Nothing against GTD – it works for a lot of people and I’ve heard great things about Kinkless GTD. We should expect Omnifocus to be another solid app to come from the Omni guys. The point to consider though is that GTD has become a veritable religion when it should be thought of as a best practices framework of behaviors from which you develop your own system. Learn it but then synthesize it, chop it up and take the aspects you like piecemeal from it and other systems to create your own style. In the end it’s not how closely you can conform to orthodox GTD, it’s about how much you can accomplish while reducing stress and elimating the "open loops". I moderated a discussion yesterday on project management with Trac at the first ever Barcamp in Phoenix. If we get the video capture from that session, I’ll post it here in the comment field.

6 Responses to “4 Systems to Manage "Scattered" Todos and Why Orthodox GTD is BAD”

  1. Sebastian Busch says:

    Hi there,

    I find your blog rather interesting. Small question about “moved off the Treo and turned into Trac tickets”: Did you hack a script for that from scratch or is there something available to use?

    Thanks and best regards,


  2. […] I wrote a little while ago about this concept of “if you’ve highlighted everything…” and why it’s good to keep your main list of current assaults lean. I wanted to explain the concept of urgency vs. importance that I mentioned in that post and then propose a simple addition to the 4 mechanisms for managing scattered todo’s that I proposed. […]

  3. […] I’ve spent a great deal of time trying to find an organizational system that would fit my personality and balance my distaste for with my real-world need for organization in my life. Getting Things Done by David Allen was a great starting point for me, but even that was too complex for me. Sean Tierney gives his GTD mod process some love here and here. but I’m lost in a sea of disparate data sources there. So here are some tips for the slackers out there to get things done. […]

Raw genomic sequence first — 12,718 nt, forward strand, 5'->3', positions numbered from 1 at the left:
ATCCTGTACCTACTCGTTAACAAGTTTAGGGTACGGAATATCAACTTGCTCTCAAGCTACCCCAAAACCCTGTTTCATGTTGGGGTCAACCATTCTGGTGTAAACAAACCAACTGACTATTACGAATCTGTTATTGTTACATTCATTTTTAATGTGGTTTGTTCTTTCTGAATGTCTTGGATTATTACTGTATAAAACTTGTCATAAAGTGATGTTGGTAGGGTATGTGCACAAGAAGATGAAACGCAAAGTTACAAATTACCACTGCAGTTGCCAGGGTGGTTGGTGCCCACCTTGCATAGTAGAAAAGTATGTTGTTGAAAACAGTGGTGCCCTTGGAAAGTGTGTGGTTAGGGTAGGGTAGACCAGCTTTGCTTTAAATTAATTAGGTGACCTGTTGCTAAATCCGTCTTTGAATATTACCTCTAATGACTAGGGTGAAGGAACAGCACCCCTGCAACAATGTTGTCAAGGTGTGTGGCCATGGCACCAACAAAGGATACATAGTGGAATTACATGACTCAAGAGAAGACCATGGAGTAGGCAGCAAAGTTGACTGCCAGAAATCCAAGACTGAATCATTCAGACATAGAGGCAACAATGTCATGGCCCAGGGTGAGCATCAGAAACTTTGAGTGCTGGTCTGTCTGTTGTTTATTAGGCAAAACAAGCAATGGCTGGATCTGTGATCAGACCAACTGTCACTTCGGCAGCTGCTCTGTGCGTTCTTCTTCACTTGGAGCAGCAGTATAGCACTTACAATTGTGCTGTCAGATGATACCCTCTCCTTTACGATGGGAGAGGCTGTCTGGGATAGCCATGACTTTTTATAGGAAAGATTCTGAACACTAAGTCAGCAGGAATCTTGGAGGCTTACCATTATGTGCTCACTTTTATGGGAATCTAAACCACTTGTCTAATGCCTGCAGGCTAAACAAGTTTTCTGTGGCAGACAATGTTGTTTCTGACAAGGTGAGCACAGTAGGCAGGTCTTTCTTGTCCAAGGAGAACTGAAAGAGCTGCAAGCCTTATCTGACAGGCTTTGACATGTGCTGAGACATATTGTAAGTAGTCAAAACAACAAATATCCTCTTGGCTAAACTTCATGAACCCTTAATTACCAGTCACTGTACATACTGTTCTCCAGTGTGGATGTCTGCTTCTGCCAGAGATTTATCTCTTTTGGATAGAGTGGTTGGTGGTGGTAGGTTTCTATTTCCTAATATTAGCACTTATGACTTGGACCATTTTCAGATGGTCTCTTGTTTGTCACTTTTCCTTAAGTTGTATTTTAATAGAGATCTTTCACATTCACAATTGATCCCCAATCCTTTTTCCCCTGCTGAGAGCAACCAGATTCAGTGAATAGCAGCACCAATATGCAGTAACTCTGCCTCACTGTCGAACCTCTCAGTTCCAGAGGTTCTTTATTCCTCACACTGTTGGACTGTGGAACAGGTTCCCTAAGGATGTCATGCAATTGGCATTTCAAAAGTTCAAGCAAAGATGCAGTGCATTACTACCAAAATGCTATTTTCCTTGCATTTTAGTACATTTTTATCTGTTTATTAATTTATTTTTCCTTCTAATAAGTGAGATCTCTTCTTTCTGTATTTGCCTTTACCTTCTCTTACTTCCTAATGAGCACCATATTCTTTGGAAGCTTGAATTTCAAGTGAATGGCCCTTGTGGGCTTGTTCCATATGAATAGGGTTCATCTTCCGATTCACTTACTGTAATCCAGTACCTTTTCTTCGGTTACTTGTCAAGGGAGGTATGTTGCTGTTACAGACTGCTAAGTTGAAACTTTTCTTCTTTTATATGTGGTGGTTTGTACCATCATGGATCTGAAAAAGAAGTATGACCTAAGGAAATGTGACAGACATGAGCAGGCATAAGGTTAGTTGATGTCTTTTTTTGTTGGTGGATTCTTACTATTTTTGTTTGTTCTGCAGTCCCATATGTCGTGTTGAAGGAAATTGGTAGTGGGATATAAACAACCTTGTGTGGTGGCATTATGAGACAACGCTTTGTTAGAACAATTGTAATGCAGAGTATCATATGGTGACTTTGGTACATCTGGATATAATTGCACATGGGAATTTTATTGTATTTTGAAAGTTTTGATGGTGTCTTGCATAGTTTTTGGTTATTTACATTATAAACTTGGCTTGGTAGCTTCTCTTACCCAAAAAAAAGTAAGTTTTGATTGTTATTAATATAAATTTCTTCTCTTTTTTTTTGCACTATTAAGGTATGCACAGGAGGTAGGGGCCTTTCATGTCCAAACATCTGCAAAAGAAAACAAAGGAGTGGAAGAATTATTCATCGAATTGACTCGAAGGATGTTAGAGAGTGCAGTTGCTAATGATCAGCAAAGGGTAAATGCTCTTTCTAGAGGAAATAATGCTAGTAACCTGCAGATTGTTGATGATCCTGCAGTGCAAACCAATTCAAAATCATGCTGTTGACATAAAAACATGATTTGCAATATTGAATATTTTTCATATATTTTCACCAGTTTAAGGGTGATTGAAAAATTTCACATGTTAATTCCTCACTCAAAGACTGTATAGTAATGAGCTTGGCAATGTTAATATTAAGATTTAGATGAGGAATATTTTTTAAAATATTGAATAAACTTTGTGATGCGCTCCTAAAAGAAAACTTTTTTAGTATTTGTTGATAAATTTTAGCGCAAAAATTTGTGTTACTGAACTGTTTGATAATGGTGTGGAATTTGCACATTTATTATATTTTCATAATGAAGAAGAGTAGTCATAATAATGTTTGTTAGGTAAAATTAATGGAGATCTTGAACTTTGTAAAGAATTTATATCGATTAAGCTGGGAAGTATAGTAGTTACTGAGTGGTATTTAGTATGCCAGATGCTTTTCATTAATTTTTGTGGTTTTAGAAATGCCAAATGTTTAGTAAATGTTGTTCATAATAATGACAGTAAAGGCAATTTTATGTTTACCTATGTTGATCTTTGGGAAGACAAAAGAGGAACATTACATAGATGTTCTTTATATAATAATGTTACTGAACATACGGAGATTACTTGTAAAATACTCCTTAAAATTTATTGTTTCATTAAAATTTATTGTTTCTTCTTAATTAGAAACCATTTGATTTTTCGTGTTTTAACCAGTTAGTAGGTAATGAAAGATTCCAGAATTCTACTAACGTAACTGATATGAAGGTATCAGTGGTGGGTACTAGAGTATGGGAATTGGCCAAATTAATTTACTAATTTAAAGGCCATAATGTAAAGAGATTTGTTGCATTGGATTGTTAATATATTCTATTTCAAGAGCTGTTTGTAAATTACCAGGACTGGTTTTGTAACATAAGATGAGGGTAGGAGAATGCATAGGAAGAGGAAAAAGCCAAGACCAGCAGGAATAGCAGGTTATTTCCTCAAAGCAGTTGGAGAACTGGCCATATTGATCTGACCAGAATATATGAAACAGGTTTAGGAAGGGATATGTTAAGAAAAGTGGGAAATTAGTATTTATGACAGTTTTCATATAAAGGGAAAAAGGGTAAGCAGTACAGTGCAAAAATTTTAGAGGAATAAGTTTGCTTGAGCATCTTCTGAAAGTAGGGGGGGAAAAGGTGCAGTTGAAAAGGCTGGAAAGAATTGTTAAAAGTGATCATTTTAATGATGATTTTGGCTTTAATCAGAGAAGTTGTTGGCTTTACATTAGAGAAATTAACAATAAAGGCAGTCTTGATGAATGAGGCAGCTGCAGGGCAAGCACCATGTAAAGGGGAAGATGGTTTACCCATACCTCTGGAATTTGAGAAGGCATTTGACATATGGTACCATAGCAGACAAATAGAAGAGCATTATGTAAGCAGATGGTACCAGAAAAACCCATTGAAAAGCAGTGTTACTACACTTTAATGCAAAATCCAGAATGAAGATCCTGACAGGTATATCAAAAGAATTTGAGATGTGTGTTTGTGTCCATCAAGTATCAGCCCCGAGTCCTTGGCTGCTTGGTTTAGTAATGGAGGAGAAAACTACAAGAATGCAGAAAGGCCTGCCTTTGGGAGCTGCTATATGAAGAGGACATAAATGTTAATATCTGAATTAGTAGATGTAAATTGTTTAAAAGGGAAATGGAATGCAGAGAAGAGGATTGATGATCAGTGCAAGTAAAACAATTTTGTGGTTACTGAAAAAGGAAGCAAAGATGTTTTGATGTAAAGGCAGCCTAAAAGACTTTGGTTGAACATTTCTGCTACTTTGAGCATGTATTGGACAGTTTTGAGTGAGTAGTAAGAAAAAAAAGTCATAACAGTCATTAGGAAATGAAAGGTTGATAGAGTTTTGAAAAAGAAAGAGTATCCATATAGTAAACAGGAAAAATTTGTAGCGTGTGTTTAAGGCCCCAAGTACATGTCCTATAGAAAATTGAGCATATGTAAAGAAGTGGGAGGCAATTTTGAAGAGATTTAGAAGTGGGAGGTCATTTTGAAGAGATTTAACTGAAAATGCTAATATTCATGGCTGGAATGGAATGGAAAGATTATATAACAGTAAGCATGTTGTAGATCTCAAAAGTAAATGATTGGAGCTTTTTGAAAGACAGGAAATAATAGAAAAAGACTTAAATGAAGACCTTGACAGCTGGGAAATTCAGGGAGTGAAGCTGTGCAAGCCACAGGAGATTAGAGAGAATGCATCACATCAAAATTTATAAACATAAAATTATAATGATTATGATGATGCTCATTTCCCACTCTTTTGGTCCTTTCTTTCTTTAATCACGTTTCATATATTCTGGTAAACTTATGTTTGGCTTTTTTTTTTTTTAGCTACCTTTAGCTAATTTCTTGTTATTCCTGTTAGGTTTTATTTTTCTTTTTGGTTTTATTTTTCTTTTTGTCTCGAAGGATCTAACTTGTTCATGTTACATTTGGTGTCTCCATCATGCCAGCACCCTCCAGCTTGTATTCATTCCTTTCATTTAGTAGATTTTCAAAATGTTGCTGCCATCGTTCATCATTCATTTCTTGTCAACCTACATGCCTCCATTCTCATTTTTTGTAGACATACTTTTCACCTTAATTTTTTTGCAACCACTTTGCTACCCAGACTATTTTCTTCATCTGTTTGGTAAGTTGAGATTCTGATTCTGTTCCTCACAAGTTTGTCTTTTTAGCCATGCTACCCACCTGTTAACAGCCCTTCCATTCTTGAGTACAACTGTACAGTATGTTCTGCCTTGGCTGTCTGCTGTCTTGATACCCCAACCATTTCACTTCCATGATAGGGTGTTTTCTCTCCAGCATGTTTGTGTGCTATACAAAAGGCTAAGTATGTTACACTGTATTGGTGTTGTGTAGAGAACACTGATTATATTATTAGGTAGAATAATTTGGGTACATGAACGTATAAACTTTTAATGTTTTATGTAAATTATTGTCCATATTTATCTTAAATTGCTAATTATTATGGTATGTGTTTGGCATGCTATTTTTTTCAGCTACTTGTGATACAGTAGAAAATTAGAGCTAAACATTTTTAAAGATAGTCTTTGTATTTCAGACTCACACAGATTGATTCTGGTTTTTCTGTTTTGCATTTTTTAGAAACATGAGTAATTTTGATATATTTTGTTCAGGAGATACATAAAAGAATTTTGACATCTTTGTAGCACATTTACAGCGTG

4. Guest says:

    Have you even read David Allen? He advocates a single trusted system that is comprised of as many collection buckets as you need, and this single system can be made up of many components as you need (i.e., Palm plus Palm Desktop plus support files, etc.). You don't have multiple "systems" — you have multiple collection points and components of a system, which David Allen also has (he used to have a Treo, now BlackBerry, Notetaker wallet, laptop, legal pads, Palm Desktop, voice recorder, corporate contact relationship management system, etc.).

    • conjugalvisit says:

      Dude I don't like your tone. This post is 11 years old and I just now saw your comment via the automated Twitter retweet on my blog… Yes, I read David Allen (hence why I wrote this). These ARE indeed multiple systems – you're dead wrong about this being different collection points to the same system. Re-read the damn post. The point is to not try and contort everything into a monolithic storage mechanism for sake of adhering to orthodox GTD, I've seen too many people go overboard on trying to follow the letter of the practice vs. the spirit of the practice. The "system" is the collection of storage mechanisms you use each appropriate for the items it contains. I would issue this same advice to people who get wrapped around the axle trying to contort their biz practices cramming them into a monolithic ERP system vs. choosing best-of-breed apps that more closely match the need and knitting them together with Zapier- it's a fool's errand to do what you're proposing. BTW confident commenters will use a real name instead of taking pot shots behind an anonymous guest label. good luck with the snark though.